Lessons from Oklahoma

Between 2008 and 2015, Oklahoma experienced a 900-fold increase in seismic events. The rise in earthquake activity and magnitude was primarily attributed to increased sub-surface injection of produced water from Oklahoma’s oilfields [1]. By 2016, concerns surrounding the spike in earthquakes led legislators to pass several rules focused on mitigating the effects of subsurface fluid disposal. One rule change significantly restricted the volume of water allowed for subsurface injection in certain counties. Another rule required operators to prove they were not injecting into highly fractured and seismically risky basement rock. These changes impacted around 700 of Oklahoma’s approximately 3,600 disposal wells at the time and decreased the allowed volume in some wells by around 40%. Many of the disposal well operators impacted by these rulemakings were small E&Ps or third-party water management companies. The short time frame associated with the rule makings resulted in an abrupt shake-up of the water management market in Oklahoma.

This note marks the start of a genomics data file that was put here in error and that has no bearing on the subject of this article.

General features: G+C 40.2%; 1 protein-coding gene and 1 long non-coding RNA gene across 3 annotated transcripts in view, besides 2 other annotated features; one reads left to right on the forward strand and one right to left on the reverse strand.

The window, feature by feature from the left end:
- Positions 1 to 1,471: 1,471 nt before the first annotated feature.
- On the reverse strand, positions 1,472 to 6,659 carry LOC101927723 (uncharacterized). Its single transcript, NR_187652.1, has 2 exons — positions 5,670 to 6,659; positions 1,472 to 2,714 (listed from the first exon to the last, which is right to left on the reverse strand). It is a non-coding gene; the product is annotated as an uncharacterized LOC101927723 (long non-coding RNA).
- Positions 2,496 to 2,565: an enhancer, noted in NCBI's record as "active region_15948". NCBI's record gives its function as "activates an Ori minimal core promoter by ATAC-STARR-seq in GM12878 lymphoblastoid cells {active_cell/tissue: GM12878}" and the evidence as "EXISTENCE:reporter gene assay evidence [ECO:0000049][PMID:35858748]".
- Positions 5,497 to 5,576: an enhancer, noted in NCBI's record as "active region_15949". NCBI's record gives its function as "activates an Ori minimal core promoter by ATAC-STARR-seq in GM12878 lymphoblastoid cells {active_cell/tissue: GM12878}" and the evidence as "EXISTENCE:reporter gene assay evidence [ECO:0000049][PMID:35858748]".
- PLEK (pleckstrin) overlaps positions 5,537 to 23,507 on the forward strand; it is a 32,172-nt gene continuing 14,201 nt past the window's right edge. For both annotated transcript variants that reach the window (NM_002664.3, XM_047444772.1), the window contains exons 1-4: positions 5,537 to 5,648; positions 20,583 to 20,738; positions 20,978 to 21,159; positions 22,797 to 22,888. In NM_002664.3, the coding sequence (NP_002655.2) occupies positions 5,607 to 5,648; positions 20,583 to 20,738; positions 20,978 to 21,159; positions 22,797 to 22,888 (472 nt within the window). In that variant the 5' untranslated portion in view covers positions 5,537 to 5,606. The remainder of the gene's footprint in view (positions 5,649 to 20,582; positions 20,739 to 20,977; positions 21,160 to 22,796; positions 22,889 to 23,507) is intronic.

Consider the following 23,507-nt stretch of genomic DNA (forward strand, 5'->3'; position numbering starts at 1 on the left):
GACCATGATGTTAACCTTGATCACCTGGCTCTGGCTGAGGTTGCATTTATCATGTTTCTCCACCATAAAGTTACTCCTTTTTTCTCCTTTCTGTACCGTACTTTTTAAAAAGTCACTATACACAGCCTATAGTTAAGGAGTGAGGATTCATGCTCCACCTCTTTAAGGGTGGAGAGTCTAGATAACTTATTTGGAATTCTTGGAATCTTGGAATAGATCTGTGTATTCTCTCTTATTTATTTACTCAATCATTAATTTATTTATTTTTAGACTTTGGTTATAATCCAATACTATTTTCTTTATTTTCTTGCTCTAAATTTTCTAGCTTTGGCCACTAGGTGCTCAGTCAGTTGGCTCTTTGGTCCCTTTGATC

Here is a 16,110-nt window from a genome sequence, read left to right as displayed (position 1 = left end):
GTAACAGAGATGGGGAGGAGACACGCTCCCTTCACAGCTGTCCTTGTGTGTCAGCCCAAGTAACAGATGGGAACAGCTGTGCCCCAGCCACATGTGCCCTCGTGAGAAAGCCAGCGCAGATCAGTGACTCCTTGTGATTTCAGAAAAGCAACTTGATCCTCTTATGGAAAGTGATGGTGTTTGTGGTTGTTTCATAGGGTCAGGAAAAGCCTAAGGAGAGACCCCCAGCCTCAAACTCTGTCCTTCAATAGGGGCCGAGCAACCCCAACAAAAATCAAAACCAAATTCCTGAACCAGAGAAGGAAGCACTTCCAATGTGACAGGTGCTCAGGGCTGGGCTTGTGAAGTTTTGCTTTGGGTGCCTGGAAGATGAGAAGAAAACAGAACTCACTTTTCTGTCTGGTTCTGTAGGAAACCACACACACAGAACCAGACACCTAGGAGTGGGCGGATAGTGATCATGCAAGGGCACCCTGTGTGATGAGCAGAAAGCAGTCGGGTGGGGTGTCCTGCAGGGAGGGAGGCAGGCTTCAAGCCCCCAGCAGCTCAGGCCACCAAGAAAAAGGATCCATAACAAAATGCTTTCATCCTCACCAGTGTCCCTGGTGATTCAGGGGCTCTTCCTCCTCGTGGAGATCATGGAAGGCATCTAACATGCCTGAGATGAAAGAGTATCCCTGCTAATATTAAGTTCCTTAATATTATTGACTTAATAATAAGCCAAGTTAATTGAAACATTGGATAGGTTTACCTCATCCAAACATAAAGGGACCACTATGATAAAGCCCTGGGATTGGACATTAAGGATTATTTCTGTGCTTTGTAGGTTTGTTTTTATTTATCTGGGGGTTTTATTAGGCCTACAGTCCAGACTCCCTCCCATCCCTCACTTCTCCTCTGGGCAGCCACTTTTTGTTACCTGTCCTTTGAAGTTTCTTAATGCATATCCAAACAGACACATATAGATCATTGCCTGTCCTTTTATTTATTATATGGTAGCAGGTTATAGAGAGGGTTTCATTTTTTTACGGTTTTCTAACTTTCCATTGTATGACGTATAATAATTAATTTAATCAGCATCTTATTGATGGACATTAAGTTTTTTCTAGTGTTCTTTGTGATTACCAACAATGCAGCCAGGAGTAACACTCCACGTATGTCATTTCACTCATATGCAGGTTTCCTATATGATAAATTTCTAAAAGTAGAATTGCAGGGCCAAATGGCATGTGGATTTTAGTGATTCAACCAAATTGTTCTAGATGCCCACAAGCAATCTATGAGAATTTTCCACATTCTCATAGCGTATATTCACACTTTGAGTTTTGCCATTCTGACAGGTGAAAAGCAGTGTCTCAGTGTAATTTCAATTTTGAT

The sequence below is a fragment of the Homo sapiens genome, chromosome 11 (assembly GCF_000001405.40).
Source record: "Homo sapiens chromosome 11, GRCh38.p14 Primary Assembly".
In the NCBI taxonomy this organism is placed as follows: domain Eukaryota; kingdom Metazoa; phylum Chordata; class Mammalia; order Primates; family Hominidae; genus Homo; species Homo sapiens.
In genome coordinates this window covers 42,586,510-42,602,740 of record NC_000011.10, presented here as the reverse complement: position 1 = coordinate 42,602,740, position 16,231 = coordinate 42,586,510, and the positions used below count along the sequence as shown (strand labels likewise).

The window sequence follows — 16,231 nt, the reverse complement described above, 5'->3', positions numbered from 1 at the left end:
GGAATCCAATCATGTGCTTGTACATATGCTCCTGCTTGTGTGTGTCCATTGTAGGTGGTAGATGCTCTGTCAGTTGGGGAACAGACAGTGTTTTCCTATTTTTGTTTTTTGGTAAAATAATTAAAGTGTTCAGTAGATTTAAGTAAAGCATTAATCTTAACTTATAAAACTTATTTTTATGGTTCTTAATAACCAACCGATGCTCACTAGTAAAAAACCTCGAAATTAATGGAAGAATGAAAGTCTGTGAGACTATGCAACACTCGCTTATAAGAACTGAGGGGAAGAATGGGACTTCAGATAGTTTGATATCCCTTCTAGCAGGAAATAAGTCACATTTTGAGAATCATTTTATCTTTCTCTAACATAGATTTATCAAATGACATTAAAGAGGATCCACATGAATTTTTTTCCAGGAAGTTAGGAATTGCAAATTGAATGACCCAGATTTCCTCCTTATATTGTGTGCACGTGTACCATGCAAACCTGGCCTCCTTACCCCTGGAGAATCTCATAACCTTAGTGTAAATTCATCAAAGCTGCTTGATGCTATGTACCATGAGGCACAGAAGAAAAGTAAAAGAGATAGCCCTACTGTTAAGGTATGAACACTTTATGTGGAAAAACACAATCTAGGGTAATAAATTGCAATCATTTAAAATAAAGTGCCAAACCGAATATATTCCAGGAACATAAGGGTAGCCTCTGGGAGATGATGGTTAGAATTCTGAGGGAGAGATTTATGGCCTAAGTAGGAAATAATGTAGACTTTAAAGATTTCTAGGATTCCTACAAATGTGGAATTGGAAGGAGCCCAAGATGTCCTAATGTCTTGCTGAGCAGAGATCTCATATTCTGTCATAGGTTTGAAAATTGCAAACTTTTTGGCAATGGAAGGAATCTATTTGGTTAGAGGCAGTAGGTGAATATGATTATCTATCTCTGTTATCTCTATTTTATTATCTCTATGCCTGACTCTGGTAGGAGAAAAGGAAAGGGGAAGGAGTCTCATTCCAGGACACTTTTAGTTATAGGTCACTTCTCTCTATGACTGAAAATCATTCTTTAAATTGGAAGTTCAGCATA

The takeaway from these events in Oklahoma is that proactive management strategies are necessary to maintain social license to operate and ensure regional health and safety. Many operators have stated in conversation that they are increasing seismic monitoring in risky areas and are continuing to consider additional strategies for water management outside of disposal, including recycling and reuse, in and outside of the oilfield. TX and NM will need to pay close attention to the evolution of seismicity and seismic concerns in the Permian to maintain favorable water management economics and positive public perception in the long run.

[1] Hincks, T., Aspinall, W., Cooke, R., and Gernon, T. 2018. Science. Oklahoma’s induced seismicity strongly linked to wastewater injection depth’s%20%E2%88%BC900%2Dfold%20increase,activity%20(1%E2%80%937).

Kylie Wright

Technical Content Manager